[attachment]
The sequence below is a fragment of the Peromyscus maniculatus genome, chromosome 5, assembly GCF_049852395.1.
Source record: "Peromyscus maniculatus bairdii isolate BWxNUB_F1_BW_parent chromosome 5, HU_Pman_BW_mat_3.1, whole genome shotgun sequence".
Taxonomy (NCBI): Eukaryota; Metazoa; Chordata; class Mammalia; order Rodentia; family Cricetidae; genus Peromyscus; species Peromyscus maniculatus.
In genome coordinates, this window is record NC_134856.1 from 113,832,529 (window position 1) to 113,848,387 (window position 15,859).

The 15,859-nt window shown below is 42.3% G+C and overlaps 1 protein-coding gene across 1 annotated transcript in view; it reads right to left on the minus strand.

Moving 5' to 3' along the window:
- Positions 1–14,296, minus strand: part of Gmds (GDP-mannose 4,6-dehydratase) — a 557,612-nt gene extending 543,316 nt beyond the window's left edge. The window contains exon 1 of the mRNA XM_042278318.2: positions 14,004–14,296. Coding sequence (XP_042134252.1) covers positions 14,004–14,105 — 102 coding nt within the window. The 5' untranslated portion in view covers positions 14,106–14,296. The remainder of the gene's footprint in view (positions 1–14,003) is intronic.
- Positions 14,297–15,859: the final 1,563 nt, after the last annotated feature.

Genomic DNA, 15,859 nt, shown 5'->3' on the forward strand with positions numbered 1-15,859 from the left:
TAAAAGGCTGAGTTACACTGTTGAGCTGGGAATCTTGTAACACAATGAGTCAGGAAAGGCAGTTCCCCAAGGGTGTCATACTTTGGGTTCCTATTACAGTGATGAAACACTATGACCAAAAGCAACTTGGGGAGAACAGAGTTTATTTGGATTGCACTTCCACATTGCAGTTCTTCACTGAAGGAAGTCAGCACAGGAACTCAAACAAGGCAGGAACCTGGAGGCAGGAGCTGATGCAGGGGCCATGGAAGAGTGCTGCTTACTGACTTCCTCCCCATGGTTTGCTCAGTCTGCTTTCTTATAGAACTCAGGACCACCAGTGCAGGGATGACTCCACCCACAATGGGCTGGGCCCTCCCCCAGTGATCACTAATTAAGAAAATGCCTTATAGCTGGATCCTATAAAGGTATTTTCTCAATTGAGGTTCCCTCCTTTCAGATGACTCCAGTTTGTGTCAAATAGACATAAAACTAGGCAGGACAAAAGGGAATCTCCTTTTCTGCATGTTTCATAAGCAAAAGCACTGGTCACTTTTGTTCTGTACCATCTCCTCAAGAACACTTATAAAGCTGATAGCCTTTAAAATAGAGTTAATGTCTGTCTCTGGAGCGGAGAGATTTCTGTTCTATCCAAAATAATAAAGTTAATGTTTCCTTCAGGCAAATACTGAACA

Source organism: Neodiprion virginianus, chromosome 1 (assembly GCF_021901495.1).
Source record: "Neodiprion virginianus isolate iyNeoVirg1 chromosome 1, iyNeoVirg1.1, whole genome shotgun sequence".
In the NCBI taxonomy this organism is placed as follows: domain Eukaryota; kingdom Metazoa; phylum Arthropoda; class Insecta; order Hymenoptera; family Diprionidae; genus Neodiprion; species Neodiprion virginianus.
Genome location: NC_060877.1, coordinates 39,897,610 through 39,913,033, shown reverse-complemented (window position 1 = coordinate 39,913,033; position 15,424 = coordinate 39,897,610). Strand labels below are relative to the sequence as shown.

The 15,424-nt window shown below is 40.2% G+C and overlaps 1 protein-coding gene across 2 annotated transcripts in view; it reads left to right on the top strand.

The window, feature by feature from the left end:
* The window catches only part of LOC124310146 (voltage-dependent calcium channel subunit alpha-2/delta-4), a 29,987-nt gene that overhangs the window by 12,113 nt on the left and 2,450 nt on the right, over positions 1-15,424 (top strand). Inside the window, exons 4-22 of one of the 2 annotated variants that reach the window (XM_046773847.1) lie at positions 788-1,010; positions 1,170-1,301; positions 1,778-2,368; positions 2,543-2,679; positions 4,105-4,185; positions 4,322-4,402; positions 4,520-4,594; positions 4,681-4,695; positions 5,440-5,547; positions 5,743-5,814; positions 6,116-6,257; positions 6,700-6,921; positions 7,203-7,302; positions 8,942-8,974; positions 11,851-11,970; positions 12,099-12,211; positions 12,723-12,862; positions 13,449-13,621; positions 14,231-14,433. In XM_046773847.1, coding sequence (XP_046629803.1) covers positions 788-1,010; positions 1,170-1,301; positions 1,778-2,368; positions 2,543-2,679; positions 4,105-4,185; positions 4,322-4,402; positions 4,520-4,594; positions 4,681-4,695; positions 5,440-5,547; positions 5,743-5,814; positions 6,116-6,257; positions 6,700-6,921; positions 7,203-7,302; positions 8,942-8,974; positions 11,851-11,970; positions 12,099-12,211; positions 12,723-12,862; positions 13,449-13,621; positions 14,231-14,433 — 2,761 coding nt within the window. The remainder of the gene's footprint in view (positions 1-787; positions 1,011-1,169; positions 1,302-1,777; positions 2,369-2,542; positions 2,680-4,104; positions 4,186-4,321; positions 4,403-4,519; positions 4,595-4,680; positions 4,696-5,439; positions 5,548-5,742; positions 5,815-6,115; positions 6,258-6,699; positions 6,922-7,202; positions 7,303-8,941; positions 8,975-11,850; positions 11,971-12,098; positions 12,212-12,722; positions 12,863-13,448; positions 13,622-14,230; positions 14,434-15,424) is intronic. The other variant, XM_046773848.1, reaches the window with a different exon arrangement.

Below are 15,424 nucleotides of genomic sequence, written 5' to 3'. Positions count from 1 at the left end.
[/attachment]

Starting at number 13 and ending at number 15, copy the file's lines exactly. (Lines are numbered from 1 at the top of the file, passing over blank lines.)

In the NCBI taxonomy this organism is placed as follows: domain Eukaryota; kingdom Metazoa; phylum Arthropoda; class Insecta; order Hymenoptera; family Diprionidae; genus Neodiprion; species Neodiprion virginianus.
Genome location: NC_060877.1, coordinates 39,897,610 through 39,913,033, shown reverse-complemented (window position 1 = coordinate 39,913,033; position 15,424 = coordinate 39,897,610). Strand labels below are relative to the sequence as shown.

The 15,424-nt window shown below is 40.2% G+C and overlaps 1 protein-coding gene across 2 annotated transcripts in view; it reads left to right on the top strand.